Pat Shay Lake protects stands of old-growth hemlock and other mixed forests along with a bog, sedge meadow, and the eponymous lake. Access is available from several points along Butternut Lake and Knapp Roads. The easiest access to the lake is from the latter. The Hidden Lakes Trail within the CNNF skirts the southeastern edge of the SNA and then enters it and approaches the north shore of Pat Shay Lake approximately 1.5 miles in. This SNA is one of five that spans 3 counties, though it barely covers much area in Oneida and Vilas Counties (just 36 of its 852 acres).
On this mid-March visit, the vast majority of the lake remained frozen, though there was some thawing along the shoreline. Despite this, I noted a lone ice fisherman far out in the middle of the lake. Across the lake, I noticed a few tundra swans using the limited open water, my first ever such sightings. I also observed and nearly steppe on my first and only snowshoe hare. It was either playing dead or hoping I wouldn’t notice it, until it used the time I took to change lenses to flee…what a beautiful creature. With nothing of note in bloom at this early date, I look forward to a chance to revisit this site with a focus on the bog and sedge meadow areas.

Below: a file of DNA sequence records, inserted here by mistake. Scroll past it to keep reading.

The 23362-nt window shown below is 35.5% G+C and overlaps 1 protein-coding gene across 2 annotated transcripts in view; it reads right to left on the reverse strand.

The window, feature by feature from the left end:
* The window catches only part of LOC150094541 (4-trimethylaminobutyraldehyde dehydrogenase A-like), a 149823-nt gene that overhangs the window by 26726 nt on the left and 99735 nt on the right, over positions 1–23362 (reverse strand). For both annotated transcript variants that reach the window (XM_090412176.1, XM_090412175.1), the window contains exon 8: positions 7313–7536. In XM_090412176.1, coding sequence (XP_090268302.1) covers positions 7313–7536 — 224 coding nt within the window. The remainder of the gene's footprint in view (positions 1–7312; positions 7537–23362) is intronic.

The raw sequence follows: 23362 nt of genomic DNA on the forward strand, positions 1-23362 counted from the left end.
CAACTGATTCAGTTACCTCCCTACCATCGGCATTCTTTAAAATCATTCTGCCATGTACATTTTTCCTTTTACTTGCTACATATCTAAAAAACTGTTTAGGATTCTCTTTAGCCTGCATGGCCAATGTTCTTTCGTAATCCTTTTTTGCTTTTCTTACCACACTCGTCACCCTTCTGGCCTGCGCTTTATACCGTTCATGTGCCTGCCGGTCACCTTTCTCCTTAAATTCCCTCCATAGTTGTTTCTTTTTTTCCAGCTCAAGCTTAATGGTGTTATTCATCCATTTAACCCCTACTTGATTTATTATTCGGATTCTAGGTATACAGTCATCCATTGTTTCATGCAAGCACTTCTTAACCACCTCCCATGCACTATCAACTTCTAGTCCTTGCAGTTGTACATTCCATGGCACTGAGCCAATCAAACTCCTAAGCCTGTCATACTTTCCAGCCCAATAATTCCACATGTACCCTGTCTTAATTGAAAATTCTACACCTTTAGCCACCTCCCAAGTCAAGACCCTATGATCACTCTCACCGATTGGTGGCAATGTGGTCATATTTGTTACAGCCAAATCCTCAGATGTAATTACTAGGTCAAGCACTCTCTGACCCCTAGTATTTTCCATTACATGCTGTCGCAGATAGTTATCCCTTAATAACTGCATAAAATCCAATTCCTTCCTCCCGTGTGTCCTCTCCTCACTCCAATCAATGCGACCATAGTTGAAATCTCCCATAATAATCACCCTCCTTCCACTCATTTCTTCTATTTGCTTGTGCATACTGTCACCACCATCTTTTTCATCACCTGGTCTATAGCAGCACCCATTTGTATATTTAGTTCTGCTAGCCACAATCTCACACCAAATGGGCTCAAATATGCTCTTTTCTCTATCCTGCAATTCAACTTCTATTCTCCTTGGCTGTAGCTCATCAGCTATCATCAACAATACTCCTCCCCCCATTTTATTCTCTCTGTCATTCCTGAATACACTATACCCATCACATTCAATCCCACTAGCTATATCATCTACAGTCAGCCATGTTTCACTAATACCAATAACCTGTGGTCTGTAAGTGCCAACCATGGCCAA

More of my photos (and full-res) from Pat Shay Lake can be viewed here.
|County||Forest, Oneida, Vilas|
|Natural Communities / Geology
||Hemlock Relict, Lake, Bog, Sedge Meadow|
|Easy to Find||Yes|
|Best Seen By||Foot|
|Ownership||US Forest Service; More info: Wisconsin DNR|
|Located Within||Chequamegon-Nicolet National Forest|